Wednesday, August 31, 2011

Happy Merdeka Day!

Happy 54th Birthday, Malaysia.

I wish you peace, and harmony, and economic growth.

I hope that your leaders eventually learn to mature, and make decisions based on what is best for you, and your people. Not for one group. Not for personal greed, or corruption.

I hope that someday, you will become the truly democratic, truly multiracially harmonious society that so many of us want you to be.

I hope society can someday rid itself of selfishness, racism and corruption.

Happy Merdeka Day.

Sunday, August 28, 2011

It's a Mad Mad World

Some things are so screwed up.
For one, healthcare and medicine are f*cking expensive. Doctors' visits ain't cheap (and no, I don't get to choose the dollar amount I charge. We just code according to 'complexity' of the case) and the amount that gets charged depends on the health insurance and bureaucratic BS that I don't fathom. Secondly, the medications themselves are overpriced, really. I understand the need to cover costs of R&D. But to be making billions seems wrong.

I guess I'm just irritated with things. I saw a patient the other day for poorly controlled diabetes. She has type 1, a condition that requires lifelong (until someone comes up with a cure) insulin and regular glucose testing to allow for safe adjustments of her insulins. Unfortunately her hemoglobin A1c was 14%, her control hampened by lack of compliance. Except I don't blame her.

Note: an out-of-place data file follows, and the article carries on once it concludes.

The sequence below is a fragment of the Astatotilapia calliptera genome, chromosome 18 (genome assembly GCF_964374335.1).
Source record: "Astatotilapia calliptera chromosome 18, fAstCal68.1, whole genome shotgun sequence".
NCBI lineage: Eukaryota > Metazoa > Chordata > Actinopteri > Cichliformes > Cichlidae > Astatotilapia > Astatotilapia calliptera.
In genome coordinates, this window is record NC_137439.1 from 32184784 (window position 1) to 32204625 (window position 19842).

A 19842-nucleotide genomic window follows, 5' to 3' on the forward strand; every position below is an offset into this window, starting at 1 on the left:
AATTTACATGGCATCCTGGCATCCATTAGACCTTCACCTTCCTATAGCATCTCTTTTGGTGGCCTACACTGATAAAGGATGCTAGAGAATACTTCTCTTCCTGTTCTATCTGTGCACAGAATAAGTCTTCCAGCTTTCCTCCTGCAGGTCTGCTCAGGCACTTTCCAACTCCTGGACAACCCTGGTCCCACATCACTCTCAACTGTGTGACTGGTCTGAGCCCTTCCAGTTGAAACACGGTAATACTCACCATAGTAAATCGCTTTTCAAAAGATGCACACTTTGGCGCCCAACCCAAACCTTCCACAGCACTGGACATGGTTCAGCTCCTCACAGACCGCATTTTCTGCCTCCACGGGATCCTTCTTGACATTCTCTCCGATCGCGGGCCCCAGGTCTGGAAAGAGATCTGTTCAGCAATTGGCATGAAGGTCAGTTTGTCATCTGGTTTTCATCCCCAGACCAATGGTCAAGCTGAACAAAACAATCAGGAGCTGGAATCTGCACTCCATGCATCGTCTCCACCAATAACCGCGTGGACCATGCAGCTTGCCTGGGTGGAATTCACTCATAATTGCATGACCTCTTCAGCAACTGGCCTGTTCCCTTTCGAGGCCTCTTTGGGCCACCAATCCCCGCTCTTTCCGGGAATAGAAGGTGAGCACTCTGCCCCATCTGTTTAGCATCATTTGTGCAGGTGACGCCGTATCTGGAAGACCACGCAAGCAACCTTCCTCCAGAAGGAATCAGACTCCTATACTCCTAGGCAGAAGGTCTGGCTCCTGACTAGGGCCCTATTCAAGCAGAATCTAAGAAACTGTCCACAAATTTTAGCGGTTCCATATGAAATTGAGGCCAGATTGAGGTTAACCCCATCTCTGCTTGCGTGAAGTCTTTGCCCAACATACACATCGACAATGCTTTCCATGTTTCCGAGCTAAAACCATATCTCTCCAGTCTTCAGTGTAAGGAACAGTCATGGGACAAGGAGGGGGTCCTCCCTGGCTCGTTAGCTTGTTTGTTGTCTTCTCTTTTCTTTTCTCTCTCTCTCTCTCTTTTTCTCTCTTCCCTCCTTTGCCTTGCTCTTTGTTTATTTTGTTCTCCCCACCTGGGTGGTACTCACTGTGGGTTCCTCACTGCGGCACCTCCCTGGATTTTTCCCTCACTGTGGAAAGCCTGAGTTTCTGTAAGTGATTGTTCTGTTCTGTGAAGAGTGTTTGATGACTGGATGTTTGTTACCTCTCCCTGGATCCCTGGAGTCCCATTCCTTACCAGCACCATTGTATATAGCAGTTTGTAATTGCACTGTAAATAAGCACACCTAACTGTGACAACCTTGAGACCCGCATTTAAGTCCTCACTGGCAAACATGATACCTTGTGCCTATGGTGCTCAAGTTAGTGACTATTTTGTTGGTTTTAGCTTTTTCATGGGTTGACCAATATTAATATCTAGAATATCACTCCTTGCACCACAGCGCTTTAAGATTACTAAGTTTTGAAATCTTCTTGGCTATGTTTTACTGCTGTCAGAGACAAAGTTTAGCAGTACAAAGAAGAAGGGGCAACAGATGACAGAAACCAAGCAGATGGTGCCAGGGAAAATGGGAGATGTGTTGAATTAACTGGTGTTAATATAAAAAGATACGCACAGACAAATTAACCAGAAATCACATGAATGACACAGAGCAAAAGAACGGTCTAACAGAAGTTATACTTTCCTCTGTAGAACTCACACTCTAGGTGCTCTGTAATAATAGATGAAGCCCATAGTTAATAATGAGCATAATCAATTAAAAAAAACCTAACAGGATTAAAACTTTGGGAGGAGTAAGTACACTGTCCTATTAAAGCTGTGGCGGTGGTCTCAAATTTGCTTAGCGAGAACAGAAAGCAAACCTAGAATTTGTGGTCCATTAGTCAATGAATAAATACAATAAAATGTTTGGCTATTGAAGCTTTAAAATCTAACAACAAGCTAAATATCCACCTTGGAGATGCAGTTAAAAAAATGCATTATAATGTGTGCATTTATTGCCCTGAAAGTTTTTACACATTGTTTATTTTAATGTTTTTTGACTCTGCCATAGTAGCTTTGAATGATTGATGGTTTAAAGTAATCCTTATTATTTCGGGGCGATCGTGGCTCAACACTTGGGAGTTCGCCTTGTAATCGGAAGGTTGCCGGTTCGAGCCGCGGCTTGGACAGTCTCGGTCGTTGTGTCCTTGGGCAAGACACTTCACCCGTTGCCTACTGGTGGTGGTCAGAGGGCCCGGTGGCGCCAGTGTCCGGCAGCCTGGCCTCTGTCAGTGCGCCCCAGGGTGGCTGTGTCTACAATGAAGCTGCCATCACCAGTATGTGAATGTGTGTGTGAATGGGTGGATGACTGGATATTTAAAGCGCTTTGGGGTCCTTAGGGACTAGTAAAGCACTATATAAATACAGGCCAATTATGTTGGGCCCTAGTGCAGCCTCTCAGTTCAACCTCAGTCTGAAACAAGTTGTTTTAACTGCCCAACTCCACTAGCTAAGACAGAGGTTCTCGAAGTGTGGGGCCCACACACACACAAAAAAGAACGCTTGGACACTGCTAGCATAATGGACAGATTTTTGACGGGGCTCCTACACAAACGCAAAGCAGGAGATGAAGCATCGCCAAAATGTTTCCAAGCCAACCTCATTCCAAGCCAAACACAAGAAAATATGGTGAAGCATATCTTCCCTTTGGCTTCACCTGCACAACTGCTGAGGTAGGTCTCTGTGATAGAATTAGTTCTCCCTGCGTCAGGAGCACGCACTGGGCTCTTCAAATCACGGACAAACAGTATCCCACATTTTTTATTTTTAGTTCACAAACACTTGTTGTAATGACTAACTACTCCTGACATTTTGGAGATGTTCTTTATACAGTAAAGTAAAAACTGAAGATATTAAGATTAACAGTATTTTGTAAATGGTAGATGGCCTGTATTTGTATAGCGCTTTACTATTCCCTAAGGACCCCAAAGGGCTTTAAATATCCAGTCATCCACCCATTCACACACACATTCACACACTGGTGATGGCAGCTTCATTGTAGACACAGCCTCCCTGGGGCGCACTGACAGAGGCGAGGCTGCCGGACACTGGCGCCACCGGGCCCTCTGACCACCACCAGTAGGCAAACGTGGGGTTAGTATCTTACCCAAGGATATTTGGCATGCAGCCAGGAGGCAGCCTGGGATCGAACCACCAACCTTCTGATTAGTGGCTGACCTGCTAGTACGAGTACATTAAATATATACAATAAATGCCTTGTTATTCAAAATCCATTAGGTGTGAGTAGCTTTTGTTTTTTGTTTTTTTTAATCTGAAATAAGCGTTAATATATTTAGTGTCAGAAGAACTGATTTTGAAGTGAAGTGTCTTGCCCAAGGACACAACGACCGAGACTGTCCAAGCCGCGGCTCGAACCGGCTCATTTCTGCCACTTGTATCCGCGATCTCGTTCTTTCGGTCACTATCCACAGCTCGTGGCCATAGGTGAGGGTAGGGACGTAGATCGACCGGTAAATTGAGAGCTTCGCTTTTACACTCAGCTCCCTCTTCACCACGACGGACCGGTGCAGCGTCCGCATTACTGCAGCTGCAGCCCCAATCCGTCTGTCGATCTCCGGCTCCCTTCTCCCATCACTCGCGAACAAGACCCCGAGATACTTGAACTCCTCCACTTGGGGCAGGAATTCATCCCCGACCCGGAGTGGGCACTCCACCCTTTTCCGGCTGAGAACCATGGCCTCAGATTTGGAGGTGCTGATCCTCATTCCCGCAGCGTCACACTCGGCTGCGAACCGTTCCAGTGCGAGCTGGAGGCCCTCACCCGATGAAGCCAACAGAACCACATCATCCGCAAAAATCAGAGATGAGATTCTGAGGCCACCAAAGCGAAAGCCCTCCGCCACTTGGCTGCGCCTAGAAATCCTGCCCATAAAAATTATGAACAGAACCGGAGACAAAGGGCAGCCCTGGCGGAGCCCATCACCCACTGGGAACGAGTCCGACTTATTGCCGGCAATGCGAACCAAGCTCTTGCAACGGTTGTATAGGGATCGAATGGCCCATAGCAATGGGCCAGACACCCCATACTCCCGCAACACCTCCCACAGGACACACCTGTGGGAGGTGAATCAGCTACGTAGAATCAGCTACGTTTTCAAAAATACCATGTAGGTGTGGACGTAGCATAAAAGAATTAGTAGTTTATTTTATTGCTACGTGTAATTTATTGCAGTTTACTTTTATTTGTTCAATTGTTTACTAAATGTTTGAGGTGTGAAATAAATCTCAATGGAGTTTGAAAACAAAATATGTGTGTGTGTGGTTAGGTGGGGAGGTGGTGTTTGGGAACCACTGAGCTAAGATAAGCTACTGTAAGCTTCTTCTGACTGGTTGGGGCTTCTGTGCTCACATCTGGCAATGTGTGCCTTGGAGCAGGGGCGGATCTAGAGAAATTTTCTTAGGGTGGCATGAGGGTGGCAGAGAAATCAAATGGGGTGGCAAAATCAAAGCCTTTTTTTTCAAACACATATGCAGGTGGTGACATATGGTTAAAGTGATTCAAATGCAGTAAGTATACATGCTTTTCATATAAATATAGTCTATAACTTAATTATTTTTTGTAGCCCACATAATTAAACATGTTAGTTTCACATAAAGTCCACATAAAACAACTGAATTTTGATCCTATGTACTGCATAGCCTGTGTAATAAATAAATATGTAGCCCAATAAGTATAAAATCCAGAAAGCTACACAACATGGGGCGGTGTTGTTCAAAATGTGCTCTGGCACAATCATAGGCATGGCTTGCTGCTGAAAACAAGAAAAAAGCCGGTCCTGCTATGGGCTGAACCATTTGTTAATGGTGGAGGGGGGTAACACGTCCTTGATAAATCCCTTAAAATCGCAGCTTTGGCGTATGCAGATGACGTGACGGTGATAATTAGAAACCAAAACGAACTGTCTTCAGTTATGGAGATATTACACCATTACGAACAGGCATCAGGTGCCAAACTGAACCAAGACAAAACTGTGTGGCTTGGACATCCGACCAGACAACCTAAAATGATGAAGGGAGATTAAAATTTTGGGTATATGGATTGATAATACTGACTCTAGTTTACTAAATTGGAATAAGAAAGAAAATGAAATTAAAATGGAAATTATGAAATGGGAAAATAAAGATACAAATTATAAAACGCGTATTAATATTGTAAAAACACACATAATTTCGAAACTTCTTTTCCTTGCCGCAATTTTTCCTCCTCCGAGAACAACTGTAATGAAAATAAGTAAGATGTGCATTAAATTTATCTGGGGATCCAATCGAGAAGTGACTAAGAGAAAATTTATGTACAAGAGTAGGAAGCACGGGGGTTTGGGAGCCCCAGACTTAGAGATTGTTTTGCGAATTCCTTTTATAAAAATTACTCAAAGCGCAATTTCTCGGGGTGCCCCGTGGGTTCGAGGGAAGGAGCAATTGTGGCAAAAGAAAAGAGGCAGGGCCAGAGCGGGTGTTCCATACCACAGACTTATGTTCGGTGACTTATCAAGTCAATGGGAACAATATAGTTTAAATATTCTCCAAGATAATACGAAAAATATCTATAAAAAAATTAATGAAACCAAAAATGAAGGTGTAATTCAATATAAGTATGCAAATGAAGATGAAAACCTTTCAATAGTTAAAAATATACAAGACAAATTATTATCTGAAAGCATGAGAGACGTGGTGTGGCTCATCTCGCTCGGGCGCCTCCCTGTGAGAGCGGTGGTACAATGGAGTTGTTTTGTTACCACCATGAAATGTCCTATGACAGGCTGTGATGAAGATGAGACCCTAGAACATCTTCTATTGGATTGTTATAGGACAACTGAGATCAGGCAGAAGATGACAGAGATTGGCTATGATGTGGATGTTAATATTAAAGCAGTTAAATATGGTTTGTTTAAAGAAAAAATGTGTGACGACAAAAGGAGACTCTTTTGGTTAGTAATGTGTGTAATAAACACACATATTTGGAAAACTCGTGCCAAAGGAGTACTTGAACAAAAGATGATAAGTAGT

Tearfully, she tells me she just cannot afford the glucose strips, and the insulins. She is one of the millions of uninsured Americans. And so, medical care costs a bomb, and she has had to decide what's more important, food/rental or medications.
And so, I squirrelled away whatever free samples I could find in the clinic. And referred her to the social worker. And, hoping the hospital director never finds out, bills her a level 2 (with the multiple issues and her high risk situation, this would have been a level 5). Essentially, something akin to a nursing visit. The last time I did this, I got a reprimand.